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4 reasons why to change Monolith -> Microservice šŸ¤”

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Before moving from monolith to microservice, you should see many indicators that lead you to this conclusion.

In this blog, we will discuss those reasons.

NOTE: They are not 13 reasons, but I am creating a catchy cover šŸ˜‡

1: Code base is super large.

When the code base reaches 100,000 lines of code, you can start thinking of splitting services.


  • Large code bases lead to a long deployment process. Every time you deploy the code, you need to run tests for the whole code and go throw pipelines, which may take an hour, even if you just change a single line of code
  • Lengthy onboarding times for new team members.
  • It became harder to debug or add new features.
  • Things may be tightly coupled, and you need more isolation.

2: Resource Optimization

When you have priority for tasks and want to allocate specific resources for specific parts of your flow, then you can start thinking of splitting services.

Microservices will allow you to easily allocate specific resources to specific services.


  • You may have intensive tasks that consume high CPU resources.
  • Scaling horizontally became expensive.
  • High traffic on different parts of your application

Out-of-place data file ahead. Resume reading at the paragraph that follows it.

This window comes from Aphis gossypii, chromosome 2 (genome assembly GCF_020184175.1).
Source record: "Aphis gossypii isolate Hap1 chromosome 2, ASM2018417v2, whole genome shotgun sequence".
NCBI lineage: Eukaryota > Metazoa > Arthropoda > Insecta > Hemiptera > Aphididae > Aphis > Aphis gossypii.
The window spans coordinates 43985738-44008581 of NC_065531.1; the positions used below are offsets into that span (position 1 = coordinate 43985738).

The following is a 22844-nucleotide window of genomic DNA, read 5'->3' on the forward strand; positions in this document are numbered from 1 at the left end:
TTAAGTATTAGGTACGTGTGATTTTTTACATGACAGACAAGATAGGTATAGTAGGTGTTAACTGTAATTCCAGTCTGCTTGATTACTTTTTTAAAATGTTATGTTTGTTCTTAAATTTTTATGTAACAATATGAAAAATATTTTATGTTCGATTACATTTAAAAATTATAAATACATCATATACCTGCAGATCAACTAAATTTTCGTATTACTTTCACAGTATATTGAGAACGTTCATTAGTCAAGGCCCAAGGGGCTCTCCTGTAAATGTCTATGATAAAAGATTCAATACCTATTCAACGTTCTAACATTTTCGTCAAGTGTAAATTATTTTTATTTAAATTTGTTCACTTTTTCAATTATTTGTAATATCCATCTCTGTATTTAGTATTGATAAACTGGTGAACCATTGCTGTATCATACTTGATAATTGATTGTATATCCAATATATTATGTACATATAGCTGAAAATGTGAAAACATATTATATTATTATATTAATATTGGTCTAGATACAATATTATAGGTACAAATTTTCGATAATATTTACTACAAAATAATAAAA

• Limitation of OS
    • Every Linux machine can handle only 1024 open files at the same time, and you may want more.
    • Maximum TCP connection for sockets is limited to port number 65535.

3: Diverse technology stacks

When you have a need for diverse technology stacks or frameworks within your application (e.g., using different programming languages or databases), microservices allow you to choose the best technology for each service.

4: Improved Team Productivity

If you have many conflicts in the development process and this consumes much time just to solve these conflicts,

Or even your team starts to get larger.

At these times, you can start thinking of splitting services.


Don’t go to microservice unless you really need that, and you also need to know about the cost of this transition.

Microservice isn’t a magic stick; it has costs and consequences, but if you are really aware of them, then microservice may be the solution.